- class tests, tests and exams
- the curriculum
- 45/90-minute lessons
- class size
- age-based classes
- teacher focus
Another aspect of school that seems so essential that you don’t even think about it, which is the fact that the different classes are based on age. What does that mean exactly? It means that normally kids in grade 7 are between 12 and 13, in grade 8 between 13 and 14 and so on. That is the natural order of things, it seems. When I see kids I don’t know, I’m pretty good at guessing which class they are in and then I can convert that into an age. Not the other way around. And it works because if you’re older or younger, you are an exception to the rule. Alright, you say, but where is the problem? Well, there is more than one.
First of all, if you’re an exception, you really are. If you entered school earlier than others or failed a year, you’re suddenly the one person that one year away from everyone else. So, either you’re the little one and you have to fight a little bit to stay on top (something I experienced myself) or you feel ahead of everyone else and/or slightly stupid for being older because it implies that you failed somehow. Either way, it’s awkward.
If you think about the maturity levels of different genders, you can see another problem. Especially during puberty, girls are often a bit further ahead so that to them the boys quickly seem really immature. Boys on the other hand, don’t understand why the girls are not interested in them. “Why do they only care for the older boys?” Well, that’s just the way things are, but the divergence created by putting everyone in one class of the same age group can be tricky.
The biggest problem for me (which at the same time is the best argument for doing it in a different way) is the fact that it mostly rules out that students can learn much from each other. They are mostly at the same comprehension level (with limited variation), so except for having some talented or untalented students in certain subjects, everyone starts on the same page and usually has to rely on the teacher.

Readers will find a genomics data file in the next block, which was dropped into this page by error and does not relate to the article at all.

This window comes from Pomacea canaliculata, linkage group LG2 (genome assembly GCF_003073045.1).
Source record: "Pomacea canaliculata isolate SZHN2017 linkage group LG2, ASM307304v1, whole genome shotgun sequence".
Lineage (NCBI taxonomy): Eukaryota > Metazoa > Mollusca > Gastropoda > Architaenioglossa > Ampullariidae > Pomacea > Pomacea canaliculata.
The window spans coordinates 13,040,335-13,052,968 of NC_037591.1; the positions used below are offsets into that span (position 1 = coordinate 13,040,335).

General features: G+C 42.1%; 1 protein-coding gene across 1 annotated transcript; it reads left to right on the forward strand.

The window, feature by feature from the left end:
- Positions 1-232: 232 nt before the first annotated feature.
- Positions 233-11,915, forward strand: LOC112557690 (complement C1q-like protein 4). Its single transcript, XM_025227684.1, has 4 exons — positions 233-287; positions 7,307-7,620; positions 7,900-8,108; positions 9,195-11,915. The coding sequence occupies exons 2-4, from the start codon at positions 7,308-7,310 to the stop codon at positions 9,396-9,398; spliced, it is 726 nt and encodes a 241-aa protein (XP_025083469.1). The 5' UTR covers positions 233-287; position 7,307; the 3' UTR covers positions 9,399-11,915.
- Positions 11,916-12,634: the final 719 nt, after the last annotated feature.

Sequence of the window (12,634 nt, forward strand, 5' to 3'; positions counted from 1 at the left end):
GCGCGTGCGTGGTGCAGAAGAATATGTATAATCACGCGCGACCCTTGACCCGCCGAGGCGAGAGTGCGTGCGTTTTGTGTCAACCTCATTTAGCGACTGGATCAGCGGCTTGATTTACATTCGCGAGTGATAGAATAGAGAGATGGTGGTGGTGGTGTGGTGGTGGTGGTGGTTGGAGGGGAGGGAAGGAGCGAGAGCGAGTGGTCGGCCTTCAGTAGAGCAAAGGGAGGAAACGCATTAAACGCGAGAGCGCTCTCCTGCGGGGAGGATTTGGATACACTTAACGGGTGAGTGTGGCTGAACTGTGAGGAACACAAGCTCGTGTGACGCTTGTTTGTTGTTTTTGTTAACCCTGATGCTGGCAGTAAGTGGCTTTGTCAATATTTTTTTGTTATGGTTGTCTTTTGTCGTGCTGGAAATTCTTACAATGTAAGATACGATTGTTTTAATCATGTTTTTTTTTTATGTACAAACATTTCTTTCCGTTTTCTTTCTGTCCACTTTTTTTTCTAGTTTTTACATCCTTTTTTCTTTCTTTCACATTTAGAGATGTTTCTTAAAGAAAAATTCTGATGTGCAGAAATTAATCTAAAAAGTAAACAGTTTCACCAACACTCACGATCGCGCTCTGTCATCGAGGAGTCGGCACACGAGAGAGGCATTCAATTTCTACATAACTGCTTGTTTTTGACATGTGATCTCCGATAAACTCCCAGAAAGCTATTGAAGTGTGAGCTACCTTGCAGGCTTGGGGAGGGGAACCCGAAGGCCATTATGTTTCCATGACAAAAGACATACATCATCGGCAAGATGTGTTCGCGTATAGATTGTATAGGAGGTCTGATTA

Now imagine a different scenario where students sit together in classes of more mixed ages, with a variety of 3-4 years. On the surface, you could argue that they have less ability to connect, but that’s not necessarily true. Actually, two things can happen that almost never happen in normal classes. Younger students can learn things from older students, which can be more effective than from the teacher because they understand each other better and the older students have an easier time understanding what the young ones need. Older students then learn early on to have responsibility, to be able to teach, to feel more mature and helpful. Both can learn from the other one’s perspective in a way that the normal teacher-students relationship doesn’t allow (more on that next time).
It would also allow and nurture more work among students, so that each student’s individual needs are heard and dealt with more than in an environment where 20-30 students have very similar needs that often remain unsatisfied. Besides, this is a much more “natural” learning environment that tribal cultures have used effectively since the beginning of time. Only in our culture of civilization we started separating kids from each other and putting them in more narrow categories. There is no real good reason for this, except for creating deceiving labels and increasing the dependence on teachers. Many alternative schools and kindergartens practice mixed-age classes and if you have ever seen how well this works, there is no doubt that the normal system is not nearly as effective.
What do you think?